Stephen Tanabe, 48, appeared in federal court in Oakland, where prosecutors added charges to existing counts of fraud, conspiracy, and extortion under color of official right.

Prosecutors say Tanabe worked with Christopher Butler, 50, a private eye hired by women allegedly seeking to have their husbands set up for drunken-driving arrests. The men were usually in divorce or child custody battles, prosecutors said.

In May, Butler pleaded guilty to seven federal criminal counts and said he had paid Tanabe with cocaine and a handgun to make three arrests on his behalf.

In the new indictment, prosecutors said Butler and Tanabe had exchanged text messages to coordinate two arrests and had discussed Tanabe’s compensation in a third.

Prosecutors said Butler’s phone showed that minutes before the Jan. 9, 2011, arrest of a man outside a Danville bar, the private eye texted Tanabe, “They are up + heading for the door.”

Tanabe’s attorney, Tim Pori, said prosecutors were using an obscure law usually applied to politicians who use the telephone to accept bribes. According to the indictment, the server for Butler’s phone is located in Kansas and the allegedly illegal communications with Tanabe crossed state lines, making the exchange a federal crime.

“This kind of prosecution is esoteric and this is not the way the statute is normally used,” Pori said.

Tanabe resigned last year from the Contra Costa County Sheriff’s Office, which employed him as a Danville officer. The charges against him carry a maximum 20-year prison sentence and $250,000 fine.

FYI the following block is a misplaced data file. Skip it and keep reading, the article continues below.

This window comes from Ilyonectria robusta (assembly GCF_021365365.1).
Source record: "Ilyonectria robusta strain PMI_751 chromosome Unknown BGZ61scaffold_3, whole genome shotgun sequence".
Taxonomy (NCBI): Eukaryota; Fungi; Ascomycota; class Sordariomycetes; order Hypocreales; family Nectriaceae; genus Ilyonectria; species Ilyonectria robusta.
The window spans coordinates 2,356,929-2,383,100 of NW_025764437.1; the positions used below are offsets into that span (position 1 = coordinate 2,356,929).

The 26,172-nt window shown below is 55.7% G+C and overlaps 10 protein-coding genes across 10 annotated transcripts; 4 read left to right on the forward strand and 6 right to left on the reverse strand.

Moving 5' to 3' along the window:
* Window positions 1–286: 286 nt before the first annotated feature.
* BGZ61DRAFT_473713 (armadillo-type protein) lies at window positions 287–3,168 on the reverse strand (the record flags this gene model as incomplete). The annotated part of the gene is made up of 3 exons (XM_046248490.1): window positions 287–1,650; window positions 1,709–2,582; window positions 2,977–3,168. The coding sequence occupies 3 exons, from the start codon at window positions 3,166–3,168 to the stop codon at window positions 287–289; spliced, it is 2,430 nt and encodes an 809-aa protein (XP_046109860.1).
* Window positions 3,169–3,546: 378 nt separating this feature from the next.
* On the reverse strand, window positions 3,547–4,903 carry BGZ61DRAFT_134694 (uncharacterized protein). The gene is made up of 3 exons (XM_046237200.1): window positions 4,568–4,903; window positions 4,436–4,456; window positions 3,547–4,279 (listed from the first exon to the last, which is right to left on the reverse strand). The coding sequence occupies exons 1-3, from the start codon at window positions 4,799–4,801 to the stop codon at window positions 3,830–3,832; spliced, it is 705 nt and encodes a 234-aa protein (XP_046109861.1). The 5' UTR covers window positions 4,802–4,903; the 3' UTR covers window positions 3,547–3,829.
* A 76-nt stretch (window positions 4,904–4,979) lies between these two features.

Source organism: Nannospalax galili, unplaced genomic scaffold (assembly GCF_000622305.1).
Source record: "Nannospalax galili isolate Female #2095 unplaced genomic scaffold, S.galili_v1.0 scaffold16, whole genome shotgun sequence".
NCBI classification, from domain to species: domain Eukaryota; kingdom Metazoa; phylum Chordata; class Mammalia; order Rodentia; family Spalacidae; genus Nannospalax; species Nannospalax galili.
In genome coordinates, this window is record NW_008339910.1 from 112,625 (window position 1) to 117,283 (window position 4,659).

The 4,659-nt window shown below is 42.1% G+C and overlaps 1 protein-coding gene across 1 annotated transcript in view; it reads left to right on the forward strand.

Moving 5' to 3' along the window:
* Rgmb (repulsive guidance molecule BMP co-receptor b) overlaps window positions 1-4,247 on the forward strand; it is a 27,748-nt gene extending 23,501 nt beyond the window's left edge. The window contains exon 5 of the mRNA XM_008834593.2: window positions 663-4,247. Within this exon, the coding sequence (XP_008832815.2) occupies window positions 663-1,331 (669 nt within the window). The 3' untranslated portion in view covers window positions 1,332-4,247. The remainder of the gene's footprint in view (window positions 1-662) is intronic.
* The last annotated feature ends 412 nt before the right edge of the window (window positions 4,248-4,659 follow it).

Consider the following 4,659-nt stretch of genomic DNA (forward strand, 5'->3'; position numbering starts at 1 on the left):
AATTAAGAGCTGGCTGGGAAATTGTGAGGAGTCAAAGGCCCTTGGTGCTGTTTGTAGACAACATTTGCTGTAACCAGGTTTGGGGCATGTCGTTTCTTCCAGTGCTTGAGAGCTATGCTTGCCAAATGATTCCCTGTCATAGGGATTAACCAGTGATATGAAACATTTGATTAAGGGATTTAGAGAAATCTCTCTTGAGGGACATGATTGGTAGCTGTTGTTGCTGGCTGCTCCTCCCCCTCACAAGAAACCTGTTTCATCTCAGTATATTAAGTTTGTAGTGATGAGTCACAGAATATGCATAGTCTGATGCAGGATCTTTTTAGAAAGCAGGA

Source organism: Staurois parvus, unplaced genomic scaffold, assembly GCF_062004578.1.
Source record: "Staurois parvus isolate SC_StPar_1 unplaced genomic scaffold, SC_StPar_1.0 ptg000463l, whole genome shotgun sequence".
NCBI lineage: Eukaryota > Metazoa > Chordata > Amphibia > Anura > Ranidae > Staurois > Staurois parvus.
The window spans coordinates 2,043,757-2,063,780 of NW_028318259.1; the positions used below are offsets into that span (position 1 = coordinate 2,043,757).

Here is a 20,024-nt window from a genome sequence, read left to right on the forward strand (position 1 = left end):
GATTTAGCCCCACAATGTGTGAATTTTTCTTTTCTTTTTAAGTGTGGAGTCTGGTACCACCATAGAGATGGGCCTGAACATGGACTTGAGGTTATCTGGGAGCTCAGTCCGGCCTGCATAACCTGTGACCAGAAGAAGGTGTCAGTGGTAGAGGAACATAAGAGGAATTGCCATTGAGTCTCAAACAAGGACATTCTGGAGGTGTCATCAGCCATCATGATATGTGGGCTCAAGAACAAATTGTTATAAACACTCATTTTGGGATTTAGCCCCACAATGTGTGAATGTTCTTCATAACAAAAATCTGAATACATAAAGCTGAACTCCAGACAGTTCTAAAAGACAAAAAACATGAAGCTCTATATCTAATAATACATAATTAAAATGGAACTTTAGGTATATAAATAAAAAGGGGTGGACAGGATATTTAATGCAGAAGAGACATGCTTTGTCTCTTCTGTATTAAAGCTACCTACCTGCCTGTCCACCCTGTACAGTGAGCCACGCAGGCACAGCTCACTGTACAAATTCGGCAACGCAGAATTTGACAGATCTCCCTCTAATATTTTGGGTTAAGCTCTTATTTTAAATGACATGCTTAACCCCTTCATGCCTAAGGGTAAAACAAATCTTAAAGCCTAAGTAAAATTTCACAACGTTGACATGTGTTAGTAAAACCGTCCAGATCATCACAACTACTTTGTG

DANVILLE — A former Danville police officer entered a not guilty plea Friday to new charges that he committed wire fraud when he allegedly exchanged text messages with a private investigator to coordinate drunken-driving arrests later dubbed “dirty DUIs.” Stephen Tanabe, 48, appeared in federal court in Oakland, where prosecutors added charges to existing counts of fraud, conspiracy, and extortion under color of official right. Prosecutors say Tanabe worked with Christopher Butler, 50, a private eye hired by women allegedly seeking to have their husbands set up for drunken-driving arrests. The men were usually in divorce or child custody battles, prosecutors said. In May, Butler pleaded guilty to seven federal criminal counts and said he had paid Tanabe with cocaine and a handgun to make three arrests on his behalf. In the new indictment, prosecutors said Butler and Tanabe had exchanged text messages to coordinate two arrests and had discussed Tanabe’s compensation in a third. Prosecutors said Butler’s phone showed that minutes before the Jan. 9, 2011, arrest of a man outside a Danville bar, the private eye texted Tanabe, “They are up + heading for the door.” Tanabe’s attorney, Tim Pori, said prosecutors were using an obscure law usually applied to politicians who use the telephone to accept bribes. According to the indictment, the server for Butler’s phone is located in Kansas and the allegedly illegal communications with Tanabe crossed state lines, making the exchange a federal crime. “This kind of prosecution is esoteric and this is not the way the statute is normally used,” Pori said. Tanabe resigned last year from the Contra Costa County Sheriff’s Office, which employed him as a Danville officer. The charges against him carry a maximum 20-year prison sentence and $250,000 fine.